University Lowbrow Astronomers

Why Go to a Star Party?

by Doug Scobel
Printed in Reflections: November, 2008.

That’s a question I’ve heard more than once. The suggested reasoning is why drive all day (or longer) and many hundreds of miles away to observe under dark skies when we have just as dark if not darker skies within our own state borders, even in Michigan’s lower peninsula? Now if you go to a star party just for the observing then I would be inclined to agree—you might as well stay in our own Michigan “backyard” and save a lot of time and money spent on gasoline. But for me there’s far more than just dark skies that make star parties an irresistible draw.

Where else can you party with hundreds of your closest friends?

For the past several years, ever since Bobby and Joni first attended it in the year 2000, several of us have been making the trek to the annual Black Forest Star Party. The Black Forest Star Party is held at Cherry Springs State Park, in Potter County, Pennsylvania. It’s in a remote area north of Penn State University, in the Allegheny Mountains not far from the New York border. It’s about a 400-mile drive from Ann Arbor that can be comfortably done in about eight hours or so. It is usually held late August or early September, depending on the weekend closest to new moon. Attendance is restricted to 450-475 registrants. And guess what—just about every one of them is just as obsessed with astronomy as you are! You instantly have something in common. Moreover, there are telescopes galore, many commercially made, others home made. Have a question about one? I have never seen a scope owner who doesn’t like talking about one of his or her most prized possessions.

Camp Lowbrow at the 2006 Black Forest Star Party

Camp Lowbrow at the 2006 Black Forest Star Party. Unless otherwise noted all photos are by the author.

The same can be said about other star parties I’ve attended. In 1998, I went to the Texas Star Party, held at The Prude Ranch in Fort Davis, Texas, and last fall I attended the Okie-Tex Star Party, at Camp Billie-Joe, in Kenton, Oklahoma. Besides attracting hundreds of attendees, at these major events you may meet some folks you’re not too likely to meet otherwise. Like at Texas Star Party I was observing two scopes down from famed astrophotographers Tony and Daphne Hallas. At Okie-Tex last year, we met renowned visual observer Barbara Wilson, and we were camped right next to Jim Lawrence, a guy who has forgotten more about making binocular telescopes than the rest of us could ever hope to know. The view through his 12.5-inch binoculars was astounding!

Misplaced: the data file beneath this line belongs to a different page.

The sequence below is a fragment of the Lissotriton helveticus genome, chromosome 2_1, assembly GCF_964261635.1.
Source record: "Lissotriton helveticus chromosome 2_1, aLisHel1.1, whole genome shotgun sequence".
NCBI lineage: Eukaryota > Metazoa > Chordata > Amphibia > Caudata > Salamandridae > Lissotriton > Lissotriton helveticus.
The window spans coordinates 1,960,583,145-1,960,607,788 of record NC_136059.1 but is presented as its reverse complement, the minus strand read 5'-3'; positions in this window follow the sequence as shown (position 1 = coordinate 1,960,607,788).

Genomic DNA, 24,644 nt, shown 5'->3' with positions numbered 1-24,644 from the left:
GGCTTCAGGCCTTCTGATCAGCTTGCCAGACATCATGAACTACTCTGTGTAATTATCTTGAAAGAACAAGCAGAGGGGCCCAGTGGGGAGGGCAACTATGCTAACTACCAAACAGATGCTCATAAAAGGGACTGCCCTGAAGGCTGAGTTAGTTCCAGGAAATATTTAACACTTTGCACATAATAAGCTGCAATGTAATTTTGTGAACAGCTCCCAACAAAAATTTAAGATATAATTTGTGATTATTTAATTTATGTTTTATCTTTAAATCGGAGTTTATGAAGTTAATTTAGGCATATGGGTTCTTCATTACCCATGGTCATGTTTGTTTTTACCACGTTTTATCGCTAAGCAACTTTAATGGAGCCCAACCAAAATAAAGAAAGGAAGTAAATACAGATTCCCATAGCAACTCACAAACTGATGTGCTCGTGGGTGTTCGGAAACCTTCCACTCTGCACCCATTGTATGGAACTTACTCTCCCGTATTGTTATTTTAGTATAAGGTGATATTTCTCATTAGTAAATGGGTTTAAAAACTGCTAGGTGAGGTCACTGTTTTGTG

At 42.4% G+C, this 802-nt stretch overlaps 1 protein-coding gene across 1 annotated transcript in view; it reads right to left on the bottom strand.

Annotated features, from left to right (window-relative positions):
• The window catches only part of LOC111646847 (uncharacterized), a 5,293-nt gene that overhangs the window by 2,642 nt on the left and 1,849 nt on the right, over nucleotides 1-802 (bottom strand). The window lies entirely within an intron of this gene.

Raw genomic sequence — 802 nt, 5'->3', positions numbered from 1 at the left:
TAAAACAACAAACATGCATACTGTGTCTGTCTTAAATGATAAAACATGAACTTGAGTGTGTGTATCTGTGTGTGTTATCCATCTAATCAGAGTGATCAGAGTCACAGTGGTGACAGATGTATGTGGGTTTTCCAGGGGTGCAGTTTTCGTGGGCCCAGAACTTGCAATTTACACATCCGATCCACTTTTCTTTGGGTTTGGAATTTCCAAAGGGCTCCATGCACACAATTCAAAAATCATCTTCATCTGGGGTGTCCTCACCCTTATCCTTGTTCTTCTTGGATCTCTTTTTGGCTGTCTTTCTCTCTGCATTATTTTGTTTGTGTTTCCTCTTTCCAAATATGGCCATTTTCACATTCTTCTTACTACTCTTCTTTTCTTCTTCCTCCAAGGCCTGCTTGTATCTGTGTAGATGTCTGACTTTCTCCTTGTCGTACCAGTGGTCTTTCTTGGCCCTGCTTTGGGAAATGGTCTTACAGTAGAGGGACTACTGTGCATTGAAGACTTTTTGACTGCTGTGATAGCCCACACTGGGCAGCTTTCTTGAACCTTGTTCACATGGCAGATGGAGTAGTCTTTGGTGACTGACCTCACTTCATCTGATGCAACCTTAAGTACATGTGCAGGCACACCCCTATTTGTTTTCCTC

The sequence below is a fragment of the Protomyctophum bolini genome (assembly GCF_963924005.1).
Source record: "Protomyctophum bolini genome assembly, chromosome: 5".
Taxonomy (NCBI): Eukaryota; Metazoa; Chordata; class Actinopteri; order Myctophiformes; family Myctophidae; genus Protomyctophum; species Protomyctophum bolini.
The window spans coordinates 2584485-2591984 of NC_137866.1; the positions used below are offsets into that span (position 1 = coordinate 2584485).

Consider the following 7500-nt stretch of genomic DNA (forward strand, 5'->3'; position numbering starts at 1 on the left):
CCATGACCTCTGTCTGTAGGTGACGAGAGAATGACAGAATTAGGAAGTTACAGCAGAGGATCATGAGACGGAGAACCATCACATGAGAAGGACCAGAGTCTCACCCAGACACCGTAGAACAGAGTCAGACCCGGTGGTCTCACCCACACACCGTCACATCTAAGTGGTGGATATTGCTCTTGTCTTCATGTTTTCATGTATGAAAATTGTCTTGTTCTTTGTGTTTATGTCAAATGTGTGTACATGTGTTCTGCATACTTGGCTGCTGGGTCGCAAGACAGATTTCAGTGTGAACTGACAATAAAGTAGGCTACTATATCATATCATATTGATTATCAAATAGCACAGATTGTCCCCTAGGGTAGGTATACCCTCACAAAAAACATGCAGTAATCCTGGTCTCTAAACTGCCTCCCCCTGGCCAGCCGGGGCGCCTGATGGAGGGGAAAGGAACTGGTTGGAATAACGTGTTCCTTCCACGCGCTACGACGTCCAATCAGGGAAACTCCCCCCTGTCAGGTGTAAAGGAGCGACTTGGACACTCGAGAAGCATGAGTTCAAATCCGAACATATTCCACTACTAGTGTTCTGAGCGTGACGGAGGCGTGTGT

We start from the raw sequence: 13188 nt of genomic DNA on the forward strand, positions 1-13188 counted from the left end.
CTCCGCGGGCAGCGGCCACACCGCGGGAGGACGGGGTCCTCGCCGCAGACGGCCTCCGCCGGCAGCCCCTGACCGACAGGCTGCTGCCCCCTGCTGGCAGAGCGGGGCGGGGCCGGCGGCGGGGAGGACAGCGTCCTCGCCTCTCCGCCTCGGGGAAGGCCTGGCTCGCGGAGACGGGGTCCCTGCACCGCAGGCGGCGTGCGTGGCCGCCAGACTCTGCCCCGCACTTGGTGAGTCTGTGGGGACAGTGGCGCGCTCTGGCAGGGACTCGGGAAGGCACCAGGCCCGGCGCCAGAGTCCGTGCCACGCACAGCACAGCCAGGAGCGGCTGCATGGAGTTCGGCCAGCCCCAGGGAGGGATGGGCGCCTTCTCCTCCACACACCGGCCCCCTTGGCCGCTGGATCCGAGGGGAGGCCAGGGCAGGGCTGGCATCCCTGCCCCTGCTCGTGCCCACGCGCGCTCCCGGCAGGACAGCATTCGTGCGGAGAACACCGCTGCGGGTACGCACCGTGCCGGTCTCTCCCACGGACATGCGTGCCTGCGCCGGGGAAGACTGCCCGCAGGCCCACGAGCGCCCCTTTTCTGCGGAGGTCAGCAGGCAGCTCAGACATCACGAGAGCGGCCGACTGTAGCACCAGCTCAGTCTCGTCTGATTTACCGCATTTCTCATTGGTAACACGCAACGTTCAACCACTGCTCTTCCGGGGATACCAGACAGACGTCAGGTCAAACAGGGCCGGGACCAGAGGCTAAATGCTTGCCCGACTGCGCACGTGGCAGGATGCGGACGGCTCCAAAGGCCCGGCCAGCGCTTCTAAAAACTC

Jim Lawrence and his 12.5-inch binoculars at the 2007 Okie-Tex Star Party

Jim Lawrence and his 12.5-inch binoculars at the 2007 Okie-Tex Star Party

Need a new eyepiece or accessory?

Most star parties attract commercial vendors who sell everything from eyepiece caps to knit observing hats; surplus optics to the latest, hottest 100 degree eyepiece; used telescope parts to brand new, entire telescopes; red flashlights, laser pointers, books, observing chairs, shirts, virtually anything an amateur astronomer needs (or simply wants). Much of the time the sellers provide star party discounts that you can’t get otherwise, plus you don’t have to pay for shipping. Some telescope makers even deliver their finished scopes to their customers at star parties so that they can make several deliveries in one trip. I can’t think of any local observing sites where the vendors come to you.

On his seventh trip to the vendors’ tents Chris wonders why he doesn’t have any money left

On his seventh trip to the vendors’ tents Chris wonders why he doesn’t have any money left

What do you do when the munchies hit at midnight and you need something substantial to keep you observing until dawn?

Most star parties provide food well into the night, offering everything from burgers to coffee. At the Black Forest Star Party there’s the Incredible Edibles trailer that you can visit when you need a substantial snack and a caffeine fix to keep you going. At the Okie-Tex Star Party they have the Cosmic Café, which provides an impressive menu, plus a place to warm up. In addition, many star parties, such as Astrofest, Okie-Tex, and the Texas Star Party, offer catered meals you can pay for in advance so that you don’t have to live on camp food you bring yourself, which has the added benefit of freeing up cargo space for that new scope you’ll be bringing back home with you.

Looking for things to do during the day (if you don’t need to sleep after being up all night)?

Most star parties schedule daytime talks during the actual event. This year at the Black Forest the keynote speaker was John Dobson, the namesake of the Dobsonian telescope mounting that revolutionized amateur telescope design about thirty years ago. At the 2006 Black Forest Star Party, Sue French gave a really nice talk on observing open star clusters. Or sometimes talks are presented by folks we know a little better, such as our own Mark Deprest. Most of the talks are educational and entertaining, and there’s usually something for everyone. (Hey, Mark, do I get any newsletter article credits for including your name?)

Yasu and Yumi with John Dobson at the 2008 Black Forest Star Party